Also some of these toilets often have pressure-assisted technology which uses pressure to force water and waste down the drain, reducing the likelihood of clogs.

What is the difference between standard flow and low flow toilets?

The main difference between standard flow and low flow toilets lies in their water usage. Standard flow toilets typically use a significantly larger volume of water with each flush, often ranging from 3 to 5 gallons (or even more). In contrast, low flow toilets are engineered to be water-efficient, using only about 1.28 gallons of water per flush, or sometimes even less.

Low flow toilet vs. regular toilet

Here’s a handy comparison guide between a regular toilet and a low flow toilet:

Regular toiletLow flow toilet
1. Typically uses a higher volume of water per flush, often 3 to 5 gallons.1. Uses a reduced amount of water per flush, typically around 1.28 gallons or less.
2. May provide a more powerful flush due to the larger water volume.2. Has innovative design and technology to maintain flushing effectiveness with less water.
3. Tends to be less water-efficient and can result in higher water bills.3. Offers significant water savings, leading to reduced water bills and environmental benefits.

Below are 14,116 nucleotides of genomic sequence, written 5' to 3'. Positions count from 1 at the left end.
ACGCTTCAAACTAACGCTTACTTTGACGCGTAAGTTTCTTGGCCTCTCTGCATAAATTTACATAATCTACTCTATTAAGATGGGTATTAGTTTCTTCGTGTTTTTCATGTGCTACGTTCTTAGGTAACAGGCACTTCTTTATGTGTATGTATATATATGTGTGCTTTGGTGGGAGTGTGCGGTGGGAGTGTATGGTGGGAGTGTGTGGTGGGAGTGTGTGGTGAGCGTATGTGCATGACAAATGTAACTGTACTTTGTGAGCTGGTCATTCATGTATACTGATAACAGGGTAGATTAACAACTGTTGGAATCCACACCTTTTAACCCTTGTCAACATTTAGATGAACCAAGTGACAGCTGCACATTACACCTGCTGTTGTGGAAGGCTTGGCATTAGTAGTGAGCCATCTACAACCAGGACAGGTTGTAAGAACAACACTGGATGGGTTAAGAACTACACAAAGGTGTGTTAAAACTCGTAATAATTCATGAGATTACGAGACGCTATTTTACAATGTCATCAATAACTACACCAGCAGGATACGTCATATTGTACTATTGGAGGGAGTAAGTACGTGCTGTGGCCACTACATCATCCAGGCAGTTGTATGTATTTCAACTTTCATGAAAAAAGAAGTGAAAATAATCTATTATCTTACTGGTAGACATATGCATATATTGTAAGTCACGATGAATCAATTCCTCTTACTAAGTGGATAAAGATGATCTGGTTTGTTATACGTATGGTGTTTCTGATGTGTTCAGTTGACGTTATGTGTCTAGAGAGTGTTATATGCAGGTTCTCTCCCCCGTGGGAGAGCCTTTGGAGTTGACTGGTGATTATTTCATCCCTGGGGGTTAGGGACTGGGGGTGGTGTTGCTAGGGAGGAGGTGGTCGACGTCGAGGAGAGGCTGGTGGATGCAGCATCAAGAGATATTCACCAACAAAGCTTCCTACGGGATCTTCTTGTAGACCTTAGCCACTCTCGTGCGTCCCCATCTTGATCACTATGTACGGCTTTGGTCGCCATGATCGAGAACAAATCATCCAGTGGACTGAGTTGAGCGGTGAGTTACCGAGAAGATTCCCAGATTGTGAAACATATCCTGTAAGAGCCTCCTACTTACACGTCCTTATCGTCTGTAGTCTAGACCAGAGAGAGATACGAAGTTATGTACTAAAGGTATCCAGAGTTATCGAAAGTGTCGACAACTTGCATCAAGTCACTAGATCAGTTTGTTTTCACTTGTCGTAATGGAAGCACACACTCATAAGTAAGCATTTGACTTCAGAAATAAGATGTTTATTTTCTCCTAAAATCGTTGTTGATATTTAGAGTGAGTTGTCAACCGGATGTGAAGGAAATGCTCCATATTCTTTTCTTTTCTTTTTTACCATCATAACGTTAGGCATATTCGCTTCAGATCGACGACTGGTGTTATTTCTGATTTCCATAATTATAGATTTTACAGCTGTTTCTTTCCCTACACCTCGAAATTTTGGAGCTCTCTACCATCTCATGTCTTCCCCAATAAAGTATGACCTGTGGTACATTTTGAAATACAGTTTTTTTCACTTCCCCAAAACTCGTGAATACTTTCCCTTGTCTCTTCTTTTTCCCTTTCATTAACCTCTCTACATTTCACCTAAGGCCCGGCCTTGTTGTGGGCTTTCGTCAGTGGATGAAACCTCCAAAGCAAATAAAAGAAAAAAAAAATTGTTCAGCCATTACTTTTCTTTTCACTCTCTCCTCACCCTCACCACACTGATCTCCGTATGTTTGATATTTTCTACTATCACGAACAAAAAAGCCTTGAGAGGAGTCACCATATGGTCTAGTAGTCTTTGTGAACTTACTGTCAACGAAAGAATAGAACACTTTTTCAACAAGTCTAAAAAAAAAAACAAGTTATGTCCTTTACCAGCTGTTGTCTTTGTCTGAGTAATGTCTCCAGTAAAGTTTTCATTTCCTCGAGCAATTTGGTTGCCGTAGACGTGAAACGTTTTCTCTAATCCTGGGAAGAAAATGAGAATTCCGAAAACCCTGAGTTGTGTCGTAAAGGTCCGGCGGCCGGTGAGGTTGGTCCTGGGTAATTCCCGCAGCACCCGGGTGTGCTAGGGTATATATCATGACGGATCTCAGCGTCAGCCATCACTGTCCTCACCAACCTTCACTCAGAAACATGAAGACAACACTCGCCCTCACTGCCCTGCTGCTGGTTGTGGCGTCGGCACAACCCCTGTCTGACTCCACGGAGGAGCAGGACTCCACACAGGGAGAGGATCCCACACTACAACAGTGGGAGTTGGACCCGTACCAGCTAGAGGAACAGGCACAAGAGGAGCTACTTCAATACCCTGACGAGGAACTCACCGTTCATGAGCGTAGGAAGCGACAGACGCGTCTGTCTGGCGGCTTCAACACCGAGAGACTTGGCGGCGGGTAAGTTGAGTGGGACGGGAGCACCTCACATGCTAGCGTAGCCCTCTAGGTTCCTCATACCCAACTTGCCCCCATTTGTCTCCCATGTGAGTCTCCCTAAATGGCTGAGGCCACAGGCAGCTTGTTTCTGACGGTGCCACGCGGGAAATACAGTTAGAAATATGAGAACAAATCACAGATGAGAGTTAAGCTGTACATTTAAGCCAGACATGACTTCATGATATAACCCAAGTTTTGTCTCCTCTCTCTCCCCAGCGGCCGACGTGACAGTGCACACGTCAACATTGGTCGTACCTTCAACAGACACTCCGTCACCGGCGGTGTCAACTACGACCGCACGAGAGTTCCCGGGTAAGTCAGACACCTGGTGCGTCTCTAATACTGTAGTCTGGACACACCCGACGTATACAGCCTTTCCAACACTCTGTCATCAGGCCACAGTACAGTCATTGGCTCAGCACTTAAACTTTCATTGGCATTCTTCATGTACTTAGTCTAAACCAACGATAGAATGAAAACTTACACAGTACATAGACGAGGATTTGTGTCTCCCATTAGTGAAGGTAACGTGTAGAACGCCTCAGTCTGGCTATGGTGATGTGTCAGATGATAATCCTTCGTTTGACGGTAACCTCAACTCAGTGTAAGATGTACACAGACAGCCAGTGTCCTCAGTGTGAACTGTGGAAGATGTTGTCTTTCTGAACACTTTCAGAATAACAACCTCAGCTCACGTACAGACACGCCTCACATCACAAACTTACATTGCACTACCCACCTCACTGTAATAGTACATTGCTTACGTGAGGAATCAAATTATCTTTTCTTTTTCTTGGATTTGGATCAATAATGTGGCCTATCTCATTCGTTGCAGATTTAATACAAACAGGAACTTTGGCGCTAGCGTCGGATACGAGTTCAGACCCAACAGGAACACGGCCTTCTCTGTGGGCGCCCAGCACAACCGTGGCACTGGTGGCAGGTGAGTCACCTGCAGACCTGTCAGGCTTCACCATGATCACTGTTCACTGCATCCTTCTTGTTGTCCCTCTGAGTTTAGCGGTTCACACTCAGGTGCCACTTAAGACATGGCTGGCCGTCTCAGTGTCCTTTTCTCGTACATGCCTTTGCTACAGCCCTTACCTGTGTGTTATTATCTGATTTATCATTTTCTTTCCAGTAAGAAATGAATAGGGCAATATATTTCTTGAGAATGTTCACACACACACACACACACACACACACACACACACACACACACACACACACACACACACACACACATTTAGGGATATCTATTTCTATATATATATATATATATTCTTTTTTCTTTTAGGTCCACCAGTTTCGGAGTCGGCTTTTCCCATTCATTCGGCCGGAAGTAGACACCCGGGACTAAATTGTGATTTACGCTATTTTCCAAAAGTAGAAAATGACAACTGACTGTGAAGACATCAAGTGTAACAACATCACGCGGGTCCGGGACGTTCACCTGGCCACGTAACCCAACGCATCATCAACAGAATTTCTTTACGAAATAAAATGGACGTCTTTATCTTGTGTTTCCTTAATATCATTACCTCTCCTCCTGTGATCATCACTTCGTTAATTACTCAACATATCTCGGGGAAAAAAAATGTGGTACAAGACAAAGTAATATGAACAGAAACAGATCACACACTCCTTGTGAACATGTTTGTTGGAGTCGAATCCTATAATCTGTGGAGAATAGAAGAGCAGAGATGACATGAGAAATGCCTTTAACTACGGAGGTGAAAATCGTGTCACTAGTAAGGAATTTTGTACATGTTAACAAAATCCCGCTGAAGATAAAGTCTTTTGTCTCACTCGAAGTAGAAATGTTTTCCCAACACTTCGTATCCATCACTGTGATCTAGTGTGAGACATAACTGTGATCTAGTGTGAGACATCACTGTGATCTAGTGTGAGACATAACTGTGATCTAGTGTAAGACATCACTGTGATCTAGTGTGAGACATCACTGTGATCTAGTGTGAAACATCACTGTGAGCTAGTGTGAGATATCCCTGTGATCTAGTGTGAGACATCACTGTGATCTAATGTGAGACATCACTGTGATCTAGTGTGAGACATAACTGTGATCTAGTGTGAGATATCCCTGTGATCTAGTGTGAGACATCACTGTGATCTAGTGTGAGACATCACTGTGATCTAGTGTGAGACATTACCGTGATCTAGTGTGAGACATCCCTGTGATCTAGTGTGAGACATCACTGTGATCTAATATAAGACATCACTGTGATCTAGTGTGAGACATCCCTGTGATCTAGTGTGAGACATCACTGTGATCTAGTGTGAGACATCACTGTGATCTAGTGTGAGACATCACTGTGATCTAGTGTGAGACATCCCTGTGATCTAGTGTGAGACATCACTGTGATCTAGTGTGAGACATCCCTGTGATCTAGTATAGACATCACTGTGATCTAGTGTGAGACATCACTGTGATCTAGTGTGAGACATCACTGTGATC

4. Older models may not meet modern water conservation standards.4. Complies with modern water conservation regulations.
5. Potential for more significant water waste, especially in regions with water scarcity.5. Less water waste, making it suitable for eco-conscious individuals and regions with water shortages.
6. Can be more prone to clogs, depending on design and usage.6.May experience occasional clogs but often equipped with features to mitigate this.
7. Often requires more maintenance due to higher water usage.7. Generally requires less maintenance due to lower water usage and improved design.

Low flow toilet problems

Some people seem tho think low flow toilets have a lot of problems. But that’s simply not true.

Potential low flow toilet problems that may arise are incomplete flushes. Due to their reduced water usage, low flow toilets may sometimes struggle to completely flush away waste, resulting in residue left in the bowl. To combat this, you can simply flush again.

But even better yet: install a dual flush system so you can use more gallons per flush to flush away more waste.

Low flow toilet pros and cons

Although these types of toilets don’t have a lot of cons, let’s sum them up anyway.

Pros of a low flow toilet:

  • Contrubute to water conservation efforts
  • Lessen the strain on sewage systems
  • Lower water consumption
  • They are eco friendly

Cons of a low flow toilet:

  • Some waste needs 2 flushes which renders the low flow concept useless
    • Although dual flush toilets (not single flush) solve this problem

Best low flow toilets

Here are some of the best reviewed low flow toilets on Amazon:

Disclaimer: is not responsible for any damage caused to your toilet and surroundings by (wrongly) interpreting information found on this site. Please seek custom advice from a professional to evaluate your current situation.